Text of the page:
Nothing is guaranteed but the right approach to the exam can certainly increase your chances very much. I would suggest you to start with one mock exam and see how you score. If you score low, you need to get back to reading the topic and writing code. Once you feel comfortable, you can go to the next mock exam. And so on.
Elia Sangunji wrote:Hi, I would like to know: with programming practice and a real input into the simulator is one guaranteed to pass the exam? or any more tips welcome.
Doing the mock exams is important, however remember to keep trace of the time passing. If you are at your ease a little too much at home while doing mock exams.. and it takes more than 150 minutes... (the time limit of the actual exam)... and yet you get a good score still does not mean that you are prepared for the real exam. 150 minute for 90 tough questions is not that much. 1.6 minute per question.
So basically my point is yes, it's good to concentrate on knowledge (which without you'll never pass) but also in timing.. each not given question is a an error.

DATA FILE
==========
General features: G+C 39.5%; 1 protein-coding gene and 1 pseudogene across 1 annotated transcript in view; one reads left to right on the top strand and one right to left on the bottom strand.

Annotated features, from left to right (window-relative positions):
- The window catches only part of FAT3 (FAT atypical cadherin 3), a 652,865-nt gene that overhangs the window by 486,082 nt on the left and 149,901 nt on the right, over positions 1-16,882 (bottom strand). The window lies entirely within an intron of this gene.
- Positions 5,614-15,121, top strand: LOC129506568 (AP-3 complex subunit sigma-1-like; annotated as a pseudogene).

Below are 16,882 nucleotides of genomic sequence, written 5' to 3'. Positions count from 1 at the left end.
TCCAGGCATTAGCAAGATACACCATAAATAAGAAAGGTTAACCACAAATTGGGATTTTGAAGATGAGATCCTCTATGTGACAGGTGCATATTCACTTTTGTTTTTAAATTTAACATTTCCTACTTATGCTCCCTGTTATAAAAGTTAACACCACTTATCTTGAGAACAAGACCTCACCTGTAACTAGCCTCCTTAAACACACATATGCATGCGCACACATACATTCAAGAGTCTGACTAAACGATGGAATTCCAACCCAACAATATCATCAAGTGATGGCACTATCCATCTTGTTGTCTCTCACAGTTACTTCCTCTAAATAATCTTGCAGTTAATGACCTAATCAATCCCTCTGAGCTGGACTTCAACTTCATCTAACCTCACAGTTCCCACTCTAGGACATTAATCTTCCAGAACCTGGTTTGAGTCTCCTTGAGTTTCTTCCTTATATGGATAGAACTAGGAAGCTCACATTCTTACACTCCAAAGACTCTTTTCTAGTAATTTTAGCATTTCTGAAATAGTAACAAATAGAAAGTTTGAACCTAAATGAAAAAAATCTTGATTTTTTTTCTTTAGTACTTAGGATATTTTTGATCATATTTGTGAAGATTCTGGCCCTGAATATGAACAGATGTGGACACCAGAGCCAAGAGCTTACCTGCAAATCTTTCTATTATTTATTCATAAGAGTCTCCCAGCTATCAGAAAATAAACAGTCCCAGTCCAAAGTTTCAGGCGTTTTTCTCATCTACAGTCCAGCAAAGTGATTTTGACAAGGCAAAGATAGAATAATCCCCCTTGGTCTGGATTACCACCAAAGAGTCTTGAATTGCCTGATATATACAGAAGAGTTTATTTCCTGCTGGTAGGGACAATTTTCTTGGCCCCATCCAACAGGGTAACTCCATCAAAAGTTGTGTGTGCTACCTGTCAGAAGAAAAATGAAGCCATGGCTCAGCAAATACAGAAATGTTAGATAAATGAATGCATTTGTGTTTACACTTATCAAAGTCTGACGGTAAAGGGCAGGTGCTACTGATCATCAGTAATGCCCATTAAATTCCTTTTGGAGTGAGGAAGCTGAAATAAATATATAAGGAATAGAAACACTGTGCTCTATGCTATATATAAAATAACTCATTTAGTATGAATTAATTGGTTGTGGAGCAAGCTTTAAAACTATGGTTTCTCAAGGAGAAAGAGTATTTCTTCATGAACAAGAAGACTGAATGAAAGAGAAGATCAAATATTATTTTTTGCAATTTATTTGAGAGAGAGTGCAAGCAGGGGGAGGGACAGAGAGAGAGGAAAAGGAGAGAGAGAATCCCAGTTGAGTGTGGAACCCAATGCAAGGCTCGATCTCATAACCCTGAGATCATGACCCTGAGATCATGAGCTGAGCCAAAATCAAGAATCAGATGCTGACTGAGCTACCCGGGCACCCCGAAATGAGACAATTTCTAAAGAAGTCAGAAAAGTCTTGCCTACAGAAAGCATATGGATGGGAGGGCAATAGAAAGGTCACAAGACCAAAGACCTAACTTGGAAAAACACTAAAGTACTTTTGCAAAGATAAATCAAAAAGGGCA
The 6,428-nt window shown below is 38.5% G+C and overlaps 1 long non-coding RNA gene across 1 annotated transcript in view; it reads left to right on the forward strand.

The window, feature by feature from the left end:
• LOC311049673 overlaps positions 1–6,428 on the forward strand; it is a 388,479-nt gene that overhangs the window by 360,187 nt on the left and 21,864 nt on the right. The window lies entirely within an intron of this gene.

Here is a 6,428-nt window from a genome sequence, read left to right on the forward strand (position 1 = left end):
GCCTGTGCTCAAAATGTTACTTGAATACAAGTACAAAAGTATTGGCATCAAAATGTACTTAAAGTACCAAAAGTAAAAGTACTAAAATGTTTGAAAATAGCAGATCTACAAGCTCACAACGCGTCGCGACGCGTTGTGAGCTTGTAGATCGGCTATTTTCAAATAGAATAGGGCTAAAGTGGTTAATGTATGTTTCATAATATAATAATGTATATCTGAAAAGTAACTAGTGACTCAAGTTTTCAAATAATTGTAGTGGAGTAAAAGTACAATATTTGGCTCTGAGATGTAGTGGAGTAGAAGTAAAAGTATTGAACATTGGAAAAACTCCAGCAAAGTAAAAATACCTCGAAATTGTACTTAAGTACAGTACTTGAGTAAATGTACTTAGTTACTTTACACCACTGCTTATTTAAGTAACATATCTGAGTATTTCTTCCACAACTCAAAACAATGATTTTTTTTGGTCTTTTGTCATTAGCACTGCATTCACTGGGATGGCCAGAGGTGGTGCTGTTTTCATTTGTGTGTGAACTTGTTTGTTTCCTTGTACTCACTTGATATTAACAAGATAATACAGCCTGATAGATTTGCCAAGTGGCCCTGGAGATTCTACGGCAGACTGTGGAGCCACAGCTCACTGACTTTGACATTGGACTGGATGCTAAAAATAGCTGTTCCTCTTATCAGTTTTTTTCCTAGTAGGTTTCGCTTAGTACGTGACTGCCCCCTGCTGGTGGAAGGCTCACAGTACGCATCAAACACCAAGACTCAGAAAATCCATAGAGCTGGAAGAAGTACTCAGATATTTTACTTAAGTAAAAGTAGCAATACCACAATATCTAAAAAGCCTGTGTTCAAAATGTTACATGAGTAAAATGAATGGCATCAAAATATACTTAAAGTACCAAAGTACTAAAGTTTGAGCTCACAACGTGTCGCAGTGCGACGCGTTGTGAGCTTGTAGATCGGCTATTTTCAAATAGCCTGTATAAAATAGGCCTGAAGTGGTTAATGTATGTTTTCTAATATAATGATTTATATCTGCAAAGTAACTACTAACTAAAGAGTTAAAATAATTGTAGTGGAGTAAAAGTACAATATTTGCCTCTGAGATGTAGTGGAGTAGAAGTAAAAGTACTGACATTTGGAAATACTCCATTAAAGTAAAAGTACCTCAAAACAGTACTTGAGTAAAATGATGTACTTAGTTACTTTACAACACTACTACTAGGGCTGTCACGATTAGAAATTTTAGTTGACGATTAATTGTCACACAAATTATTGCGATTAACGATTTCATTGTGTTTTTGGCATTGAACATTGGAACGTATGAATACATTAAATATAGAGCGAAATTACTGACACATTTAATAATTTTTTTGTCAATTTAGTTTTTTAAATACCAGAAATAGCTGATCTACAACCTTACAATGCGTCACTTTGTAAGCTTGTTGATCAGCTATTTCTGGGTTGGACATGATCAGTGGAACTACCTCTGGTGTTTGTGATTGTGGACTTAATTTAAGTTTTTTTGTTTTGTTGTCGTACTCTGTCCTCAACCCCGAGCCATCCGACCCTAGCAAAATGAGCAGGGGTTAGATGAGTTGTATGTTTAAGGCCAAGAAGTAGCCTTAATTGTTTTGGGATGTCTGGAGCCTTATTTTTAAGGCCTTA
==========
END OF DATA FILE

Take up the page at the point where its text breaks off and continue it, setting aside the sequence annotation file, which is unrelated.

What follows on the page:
Somebody first go through swiftly all the questions to do the easiest first, however that approach did not seem fruitful to me when I gave the OCAJP 7 (which is 90 questions for 150 minutes too) as to get to one question to another would take at least 3 seconds (obviously it depends on the computer you get at the test centre) However 3 seconds * 90 = 4.5 minutes. 4.5 minutes is gold in that context, trust me.
I would recommend to mark the toughest if it's taking too long and going ahead with the other questions, (but still choose an option, so if the time expires you might have chosen the right one and it's one more correct answer)if then you have time to review the marked question all good for you. Remember you have 1.6 minute per question on average.